The hamburger style is funky and colorful, and allures the employees to navigate through the website. The handbook is full of animation and pictures, thus their hamburger style does justice to the company and the website style.
Example #7: Masi Tupungato
Masi Tupungato is a winemaking corporation by an Italian founder, set in Argentina. Their website has a soothing and calm look. As you navigate through the website, you will realize that they have definite categorization.
There is a similar component for the hamburger menu. When you click on it, a page with a black background opens up with the menu written in a clear font.
Example #8: Forbes
Forbes is a powerful media platform. The website also turns out to be full of bold statements. They have a clear statement, along with sub-statements and big pictures which makes it attractive.
Being on the Forbes list is a big achievement. The hamburger icon is just beside the name of the website and a new set of menus open up when you press the icon. It has similar animations throughout the website.
Example #9: Pinterest
Pinterest is a fun website to navigate through. You can find delicious recipes, workout challenges, dress styles, and other information. The hamburger icon varies from the traditional style here. It is just three dots on a horizontal plane. This example showcases a minimalistic style, and no animation opens up in Pinterest, just a small box with the menu. The advantage is that it does not deviate people from the main content.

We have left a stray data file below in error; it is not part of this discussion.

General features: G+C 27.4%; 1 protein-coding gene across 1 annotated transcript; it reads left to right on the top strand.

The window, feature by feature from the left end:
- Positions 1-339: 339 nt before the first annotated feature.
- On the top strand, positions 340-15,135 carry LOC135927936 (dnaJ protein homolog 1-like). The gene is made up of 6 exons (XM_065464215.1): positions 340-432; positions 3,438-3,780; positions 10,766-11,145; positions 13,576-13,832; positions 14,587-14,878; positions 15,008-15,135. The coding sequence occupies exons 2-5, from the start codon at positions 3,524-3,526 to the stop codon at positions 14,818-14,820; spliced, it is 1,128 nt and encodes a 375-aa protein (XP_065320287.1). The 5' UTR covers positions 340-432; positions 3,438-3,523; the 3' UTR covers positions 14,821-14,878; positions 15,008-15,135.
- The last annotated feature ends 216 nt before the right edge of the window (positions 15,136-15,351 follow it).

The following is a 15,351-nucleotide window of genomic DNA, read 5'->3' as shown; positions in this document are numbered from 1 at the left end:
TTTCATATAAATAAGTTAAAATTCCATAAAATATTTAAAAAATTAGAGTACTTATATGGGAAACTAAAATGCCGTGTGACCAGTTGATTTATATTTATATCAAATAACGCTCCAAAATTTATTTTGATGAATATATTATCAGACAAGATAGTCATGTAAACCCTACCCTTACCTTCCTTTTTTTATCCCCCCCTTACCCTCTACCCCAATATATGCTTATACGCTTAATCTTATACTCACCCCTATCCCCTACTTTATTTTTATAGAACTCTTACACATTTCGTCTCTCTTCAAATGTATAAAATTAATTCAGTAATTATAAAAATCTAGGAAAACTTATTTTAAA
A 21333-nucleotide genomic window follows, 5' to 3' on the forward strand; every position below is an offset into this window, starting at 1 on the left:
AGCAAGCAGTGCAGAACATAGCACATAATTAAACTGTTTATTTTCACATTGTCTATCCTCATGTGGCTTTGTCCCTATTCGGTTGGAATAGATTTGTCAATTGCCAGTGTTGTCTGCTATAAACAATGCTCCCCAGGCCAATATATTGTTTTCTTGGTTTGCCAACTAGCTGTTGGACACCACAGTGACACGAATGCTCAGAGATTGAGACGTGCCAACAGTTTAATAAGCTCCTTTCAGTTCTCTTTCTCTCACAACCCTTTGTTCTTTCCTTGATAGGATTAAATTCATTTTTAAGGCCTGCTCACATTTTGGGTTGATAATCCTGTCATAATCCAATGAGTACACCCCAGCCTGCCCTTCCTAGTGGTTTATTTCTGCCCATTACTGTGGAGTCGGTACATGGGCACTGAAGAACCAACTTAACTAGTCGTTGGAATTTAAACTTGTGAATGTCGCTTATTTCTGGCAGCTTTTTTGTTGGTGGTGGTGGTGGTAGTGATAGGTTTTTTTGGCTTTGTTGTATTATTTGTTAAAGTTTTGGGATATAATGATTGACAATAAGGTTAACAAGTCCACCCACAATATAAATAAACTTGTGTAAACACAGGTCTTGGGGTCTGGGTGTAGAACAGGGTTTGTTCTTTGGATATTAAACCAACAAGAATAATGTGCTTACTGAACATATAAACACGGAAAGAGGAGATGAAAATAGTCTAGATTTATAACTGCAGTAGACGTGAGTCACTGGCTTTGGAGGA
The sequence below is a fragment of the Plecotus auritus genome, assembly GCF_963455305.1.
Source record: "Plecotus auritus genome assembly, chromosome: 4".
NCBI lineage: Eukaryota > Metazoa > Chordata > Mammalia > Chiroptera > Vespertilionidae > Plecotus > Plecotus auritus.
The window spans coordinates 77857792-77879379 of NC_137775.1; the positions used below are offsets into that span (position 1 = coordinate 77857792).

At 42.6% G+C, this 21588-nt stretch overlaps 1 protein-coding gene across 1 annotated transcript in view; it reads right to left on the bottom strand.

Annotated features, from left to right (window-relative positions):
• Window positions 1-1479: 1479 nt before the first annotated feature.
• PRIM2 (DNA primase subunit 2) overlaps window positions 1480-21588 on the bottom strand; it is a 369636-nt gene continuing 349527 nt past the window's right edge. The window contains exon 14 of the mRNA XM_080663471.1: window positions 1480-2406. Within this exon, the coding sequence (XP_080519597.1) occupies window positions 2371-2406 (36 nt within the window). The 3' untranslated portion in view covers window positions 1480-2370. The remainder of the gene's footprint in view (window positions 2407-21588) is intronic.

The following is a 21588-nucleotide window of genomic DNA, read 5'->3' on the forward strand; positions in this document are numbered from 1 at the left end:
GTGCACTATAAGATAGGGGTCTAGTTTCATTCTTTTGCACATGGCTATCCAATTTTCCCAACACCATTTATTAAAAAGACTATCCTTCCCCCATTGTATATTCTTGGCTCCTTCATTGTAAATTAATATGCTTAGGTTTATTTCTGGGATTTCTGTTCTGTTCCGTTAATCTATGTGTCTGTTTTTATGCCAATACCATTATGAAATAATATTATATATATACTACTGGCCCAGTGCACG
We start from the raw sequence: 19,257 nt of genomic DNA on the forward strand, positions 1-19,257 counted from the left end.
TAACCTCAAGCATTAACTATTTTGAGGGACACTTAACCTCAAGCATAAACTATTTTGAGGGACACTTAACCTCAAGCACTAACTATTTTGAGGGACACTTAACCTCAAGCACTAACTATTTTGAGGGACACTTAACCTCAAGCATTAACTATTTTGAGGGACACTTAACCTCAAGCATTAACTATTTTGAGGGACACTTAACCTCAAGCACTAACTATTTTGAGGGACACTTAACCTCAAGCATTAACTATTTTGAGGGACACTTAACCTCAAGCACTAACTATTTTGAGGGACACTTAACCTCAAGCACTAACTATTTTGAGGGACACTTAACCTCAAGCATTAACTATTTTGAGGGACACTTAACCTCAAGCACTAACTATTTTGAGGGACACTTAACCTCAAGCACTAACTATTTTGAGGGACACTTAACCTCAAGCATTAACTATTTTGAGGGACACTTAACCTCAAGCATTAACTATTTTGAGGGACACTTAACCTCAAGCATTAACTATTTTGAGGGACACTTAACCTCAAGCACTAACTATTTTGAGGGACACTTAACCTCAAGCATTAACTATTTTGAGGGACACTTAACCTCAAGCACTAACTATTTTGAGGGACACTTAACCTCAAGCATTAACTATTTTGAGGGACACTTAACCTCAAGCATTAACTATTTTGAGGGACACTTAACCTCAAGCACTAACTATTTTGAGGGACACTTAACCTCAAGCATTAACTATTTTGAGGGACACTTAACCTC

Example #10: St. Louis Browns
St. Louis Browns is a baseball website that aims to preserve this historical team. It has animation throughout the website with a video playing in the background. The hamburger icon goes well with this theme, as it becomes a baseball when the cursor is hovered over it. As you click on it, text appears on the right with clear copy and fading color, which gives it a historical look.
These are some unconventional and fresh hamburger web design examples. Since they fit perfectly with their relevant websites, they look really awesome. You may experiment with these styles and come up with your own custom designs.